January 1, 2012

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Article

On the Job

Leaders Looking for Ways to Get the Beehive Buzzing Again

Gaylen Webb

January 1, 2012


If the financial markets of Europe don’t collapse…if Iran doesn’t go crazy…if the U.S. stock market doesn’t tank…then Utah’s employment picture will remain among the best in the nation.

Like most states, Utah’s economy is still fragile; but unlike most other states, Utah is currently among the top five for job growth and should remain so—contingent on no big blowups. So prognosticates Mark Knold, senior economist with the Utah Department of Workforce services.

While Utah’s unemployment rate is down to approximately 7 percent, the falling unemployment number doesn’t hold as much credence for Knold as does job growth, which is currently at 2.6 percent.

“We are still below our long-term average of 3.1 percent job growth, but in this overall environment, 2.6 percent is about third best in the country—at least within the top five,” he says. “Considering where the recession hit, the depth of it, and how long it lasted, 2.6 percent is still good. We are gaining momentum. I think we will be able to inch this thing up as we move into 2012—as long as there isn’t a huge collapse in Europe or something else.”

To be sure, the jobs picture is improving across the state, but the recession dug a fairly deep hole. “We are just now starting to fill the dirt back in, so to speak, but it will take several years of good job growth to do that,” Knold says. “We should have good job growth, but our unemployment rate may still end up higher than we want it to be, as we re-employ people that lost jobs in the recessionary slide.”

On the Rebound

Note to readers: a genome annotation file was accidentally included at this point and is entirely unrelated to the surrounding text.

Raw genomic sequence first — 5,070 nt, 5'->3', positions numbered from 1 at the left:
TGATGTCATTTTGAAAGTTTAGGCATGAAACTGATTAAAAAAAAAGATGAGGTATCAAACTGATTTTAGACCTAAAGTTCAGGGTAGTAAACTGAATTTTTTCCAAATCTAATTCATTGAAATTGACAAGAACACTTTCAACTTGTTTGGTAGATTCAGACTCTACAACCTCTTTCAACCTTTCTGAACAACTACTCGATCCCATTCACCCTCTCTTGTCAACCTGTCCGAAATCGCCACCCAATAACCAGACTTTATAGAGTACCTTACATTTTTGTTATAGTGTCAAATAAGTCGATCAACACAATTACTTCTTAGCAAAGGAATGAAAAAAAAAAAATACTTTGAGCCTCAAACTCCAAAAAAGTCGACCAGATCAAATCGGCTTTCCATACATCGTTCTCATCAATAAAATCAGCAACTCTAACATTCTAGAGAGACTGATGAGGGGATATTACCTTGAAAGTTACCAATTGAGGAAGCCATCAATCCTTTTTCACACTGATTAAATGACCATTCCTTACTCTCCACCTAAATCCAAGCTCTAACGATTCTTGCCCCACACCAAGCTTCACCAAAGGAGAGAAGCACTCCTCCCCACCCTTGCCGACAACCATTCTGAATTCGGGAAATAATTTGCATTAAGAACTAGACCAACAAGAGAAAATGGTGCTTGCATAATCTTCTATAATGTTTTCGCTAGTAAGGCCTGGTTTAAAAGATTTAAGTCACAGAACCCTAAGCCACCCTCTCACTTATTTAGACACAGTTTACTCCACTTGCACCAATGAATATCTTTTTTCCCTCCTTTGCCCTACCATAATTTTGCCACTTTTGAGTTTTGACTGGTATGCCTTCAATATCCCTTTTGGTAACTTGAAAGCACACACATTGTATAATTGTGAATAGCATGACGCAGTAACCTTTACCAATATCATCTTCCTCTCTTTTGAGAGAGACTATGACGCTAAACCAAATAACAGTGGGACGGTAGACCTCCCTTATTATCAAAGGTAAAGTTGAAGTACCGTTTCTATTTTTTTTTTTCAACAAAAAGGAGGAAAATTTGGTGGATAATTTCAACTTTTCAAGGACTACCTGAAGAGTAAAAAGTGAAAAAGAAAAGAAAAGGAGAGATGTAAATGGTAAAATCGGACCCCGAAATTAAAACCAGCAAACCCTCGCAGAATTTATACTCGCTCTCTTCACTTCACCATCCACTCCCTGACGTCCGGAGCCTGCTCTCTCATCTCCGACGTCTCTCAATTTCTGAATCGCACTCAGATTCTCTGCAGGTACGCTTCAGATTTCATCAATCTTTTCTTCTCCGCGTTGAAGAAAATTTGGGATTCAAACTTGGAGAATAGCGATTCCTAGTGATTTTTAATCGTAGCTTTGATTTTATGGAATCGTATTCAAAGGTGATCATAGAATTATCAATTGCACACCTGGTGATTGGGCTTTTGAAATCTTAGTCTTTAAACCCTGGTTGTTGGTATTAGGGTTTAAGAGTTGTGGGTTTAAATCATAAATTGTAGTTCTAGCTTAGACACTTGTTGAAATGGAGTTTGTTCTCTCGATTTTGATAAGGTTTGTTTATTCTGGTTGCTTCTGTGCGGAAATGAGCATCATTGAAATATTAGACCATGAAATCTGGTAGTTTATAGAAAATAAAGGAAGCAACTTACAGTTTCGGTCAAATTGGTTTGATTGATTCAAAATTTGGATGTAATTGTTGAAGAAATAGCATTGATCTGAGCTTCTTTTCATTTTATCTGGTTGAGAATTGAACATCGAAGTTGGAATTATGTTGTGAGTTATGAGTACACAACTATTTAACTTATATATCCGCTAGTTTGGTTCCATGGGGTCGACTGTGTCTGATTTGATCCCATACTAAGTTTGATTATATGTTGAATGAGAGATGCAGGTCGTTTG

If job growth continues as expected, Knold thinks Utah will look like what he calls a rubber ball economy: “The harder you throw the ball down, the faster it bounces back up. It may end up being a bit like that.”

The Utah economy went down hard, indeed. The recession brought massive layoffs to the construction and manufacturing sectors and hit the state’s younger population especially hard. Now certain sectors are bouncing back strongly.

Manufacturing is one such sector. Last November, during a luncheon with Gov. Gary R. Herbert, leaders from 21 of the state’s manufacturing companies told the governor they all planned to increase their hiring within the next six to 12 months. Thomas Bingham, president of the Utah Manufacturers Association, notes that it’s fairly typical in recoveries for manufacturing to lead out in bringing people back to work.

“Most everything you buy that isn’t a service is a manufactured product; 95 percent of Utah exports are manufactured products,” he says.

Still, job growth rates vary greatly among the different manufacturing sectors. Some manufacturers actually grew during the recession and were fairly recession proof, like the state’s medical device manufacturers, while those manufacturers tied to the residential housing market continue to struggle. “Those folks have really had some issues and will continue to until the housing market rights itself,” Bingham says.

Knold adds that job growth in the manufacturing sector is significant to the overall economy because manufacturing in Utah is closely tied to exports, thus pulling outside dollars into Utah. “It is certainly good to see manufacturing get its legs back under it,” he says.

Bingham cautions that, at least within some areas of the manufacturing sector, not all of the jobs that were lost will come back. The reason, he says, is because manufacturers have gotten lean in their approaches and have found ways to do more with less. Further, when more manufacturing jobs do open up, “they won’t just be adding bodies. These are very high-tech, sophisticated manufacturing companies. They will be hiring highly trained workers.”

Rich Thorn, president and CEO of Associated General Contractors of Utah, says jobs within the commercial construction sector are also coming back a bit, but the improvement is nothing to write home about. “We just need to make it through 2012. I think in 2013 we will see some breathing room,” he says. “But at least for the foreseeable future, we are just not going to see the levels of commercial or residential building that we saw four or five years ago. As a result, the industry has had to reshape itself.”

From a geographical perspective, job growth is hotter in some areas of the state than in others. The St. George area, for example, still has high unemployment, with the economy being well below what the area is historically used to. Box Elder County is another area of the state with higher unemployment and a struggling economy.

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